Thursday, August 11, 2011

Help Me Get My Partner Back?

A few days ago, I received the following email from Jim (the name has been changed):

I am/was in a relationship with a wonderful man for almost six years.  Excuse me for crying, but recently I met up with an old friend whom I had not seen in over six years.  While over [at my friend's place], things got out of control, and I did not stop them when I should have.  [We became intimate], but I stopped it before it went too far.  I'm also a bad liar and wear my emotions on my sleeve.  My partner asked me what was the matter, and I spilled it.  He took his key and gave me mine back.  He said we would meet up in two weeks and see where we are. This is the thing, the wait is killing me.  I cannot do anything but cry.  I'm also experiencing panic/anxiety attacks....  So I'm wondering what can I do to stop crying and to prove...that I'm sorry and it will never happen again?

After I read this, I felt for Jim, because I could imagine how difficult his situation must be.  Then, I started to worry I didn't have anything to tell him that would be helpful.  After all, my blog is primarily about accepting and loving oneself as a gay or lesbian person.  What do I know about calming down in an emotionally charged predicament and possibly getting two people back together?

That said, the more I thought about it, the more I realized not only did Jim's situation relate to the theme of low self-esteem--which is so important to me in connection with gay people--but also I saw Jim as a good friend, someone I care a great deal about, and I began to work through what I would say to a good friend who needed the support of someone who was understanding, compassionate, and would not judge him for what he'd done.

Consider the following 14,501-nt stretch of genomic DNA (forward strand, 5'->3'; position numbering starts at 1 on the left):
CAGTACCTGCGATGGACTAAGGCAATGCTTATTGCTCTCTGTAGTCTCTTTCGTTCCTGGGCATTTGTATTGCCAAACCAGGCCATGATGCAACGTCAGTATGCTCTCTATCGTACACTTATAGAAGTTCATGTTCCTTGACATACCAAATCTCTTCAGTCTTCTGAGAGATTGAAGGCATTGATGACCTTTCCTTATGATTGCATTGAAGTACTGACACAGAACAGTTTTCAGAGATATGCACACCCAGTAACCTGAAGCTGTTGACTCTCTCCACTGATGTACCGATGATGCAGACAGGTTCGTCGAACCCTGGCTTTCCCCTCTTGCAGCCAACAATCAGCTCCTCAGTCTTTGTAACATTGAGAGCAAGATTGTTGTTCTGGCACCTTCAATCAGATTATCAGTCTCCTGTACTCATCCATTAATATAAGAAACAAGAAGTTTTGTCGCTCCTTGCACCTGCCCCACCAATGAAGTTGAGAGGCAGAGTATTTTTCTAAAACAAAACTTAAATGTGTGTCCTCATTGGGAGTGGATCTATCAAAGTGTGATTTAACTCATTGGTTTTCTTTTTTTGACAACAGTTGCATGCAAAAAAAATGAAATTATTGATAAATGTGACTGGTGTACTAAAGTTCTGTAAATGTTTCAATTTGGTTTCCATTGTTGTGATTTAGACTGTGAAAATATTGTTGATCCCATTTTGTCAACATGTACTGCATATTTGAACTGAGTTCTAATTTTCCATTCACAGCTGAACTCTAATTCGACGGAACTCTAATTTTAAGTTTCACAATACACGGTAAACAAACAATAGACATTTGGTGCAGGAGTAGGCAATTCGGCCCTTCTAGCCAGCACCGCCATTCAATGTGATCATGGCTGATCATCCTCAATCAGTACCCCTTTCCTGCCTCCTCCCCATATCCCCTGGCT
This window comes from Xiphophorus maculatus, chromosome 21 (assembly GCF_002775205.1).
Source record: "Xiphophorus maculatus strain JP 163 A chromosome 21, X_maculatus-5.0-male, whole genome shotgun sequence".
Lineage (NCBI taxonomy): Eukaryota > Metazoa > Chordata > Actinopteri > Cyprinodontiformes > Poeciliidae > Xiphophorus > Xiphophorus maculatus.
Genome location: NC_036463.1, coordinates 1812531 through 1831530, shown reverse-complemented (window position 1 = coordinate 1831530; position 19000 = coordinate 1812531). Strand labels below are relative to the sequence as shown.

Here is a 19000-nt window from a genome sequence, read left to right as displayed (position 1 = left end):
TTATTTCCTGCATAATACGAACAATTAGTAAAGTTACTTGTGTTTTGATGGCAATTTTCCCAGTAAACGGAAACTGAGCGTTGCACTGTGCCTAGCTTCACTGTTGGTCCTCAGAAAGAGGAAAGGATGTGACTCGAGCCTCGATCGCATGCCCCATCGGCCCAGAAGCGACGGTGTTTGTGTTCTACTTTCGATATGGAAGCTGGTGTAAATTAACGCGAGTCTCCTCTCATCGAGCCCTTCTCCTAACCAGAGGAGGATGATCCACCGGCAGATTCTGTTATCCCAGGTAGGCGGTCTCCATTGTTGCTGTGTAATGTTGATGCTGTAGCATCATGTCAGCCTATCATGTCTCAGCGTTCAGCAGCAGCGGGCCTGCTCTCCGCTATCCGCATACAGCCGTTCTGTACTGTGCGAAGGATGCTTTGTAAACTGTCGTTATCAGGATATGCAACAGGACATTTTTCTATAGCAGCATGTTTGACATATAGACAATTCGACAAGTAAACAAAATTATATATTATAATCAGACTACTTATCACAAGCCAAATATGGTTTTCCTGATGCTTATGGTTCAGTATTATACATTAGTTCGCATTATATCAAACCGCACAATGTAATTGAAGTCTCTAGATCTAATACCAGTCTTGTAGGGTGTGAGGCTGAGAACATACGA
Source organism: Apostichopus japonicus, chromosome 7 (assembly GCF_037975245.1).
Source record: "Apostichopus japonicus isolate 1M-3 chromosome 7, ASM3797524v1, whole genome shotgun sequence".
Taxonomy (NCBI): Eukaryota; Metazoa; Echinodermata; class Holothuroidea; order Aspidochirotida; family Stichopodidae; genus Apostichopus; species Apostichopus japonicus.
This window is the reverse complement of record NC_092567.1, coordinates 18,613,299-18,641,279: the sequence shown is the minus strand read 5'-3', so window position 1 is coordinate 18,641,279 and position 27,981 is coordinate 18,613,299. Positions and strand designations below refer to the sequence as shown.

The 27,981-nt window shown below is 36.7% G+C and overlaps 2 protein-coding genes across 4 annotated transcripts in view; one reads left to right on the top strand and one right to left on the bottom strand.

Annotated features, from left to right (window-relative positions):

Below, you'll find the basis of my response to Jim's email.  Again, I share this with you in the event you find yourself in the same situation and wouldn't mind the advice of someone who might be able to help you sort through your emotions and figure out what to do.  If any of you have something else you'd like to offer to help Jim, I invite you to leave a comment.  Jim and I thank you in advance.


To get through this difficult time, Jim, I think you need to get to the bottom of why you would allow the situation with your old friend to get out of control.  It seems to me there may be two reasons: 1). Either your relationship with your partner isn’t as good as you think it is, or 2).  You don’t feel good about yourself to begin with.  In either case, when you became intimate with your old friend, some need in you was satisfied by the attention he gave.  I don’t believe the gratification you felt was nothing more than the physical thrill of being intimate.  Rather, I think he made you feel good inside because he paid attention to you, maybe more than your partner has recently.  Or maybe you’re hungry for positive attention, period, whether from your partner, your old friend, or someone else, because of how you feel about yourself.  I suggest you give consideration to why you allowed the situation with the old friend to go as far as it did, because, if it could happen once, it could happen again.    

The bottom line is, the situation with the old friend happened, and there’s nothing you can do to take it back.  In short, you have to own what you did.  You have to take responsibility for it (which includes understanding why you let it go so far).  Once you have a better sense of what went wrong, you need an opportunity to discuss it with your partner.  At this point, he feels betrayed.  I’m sure you see that.  When trust is broken, so is the bond between two people, and there’s never any guarantee you’ll get either one back.  You must be as honest as you can with your partner, including telling him what motivated you to put yourself in the situation with your old friend in the first place. Hopefully, he’ll listen to you and understand.  But he’s hurting, make no mistake about that.  He will need some time to come to terms with what happened (even though you didn’t go all the way with the old friend, you went far enough to show what your intentions were).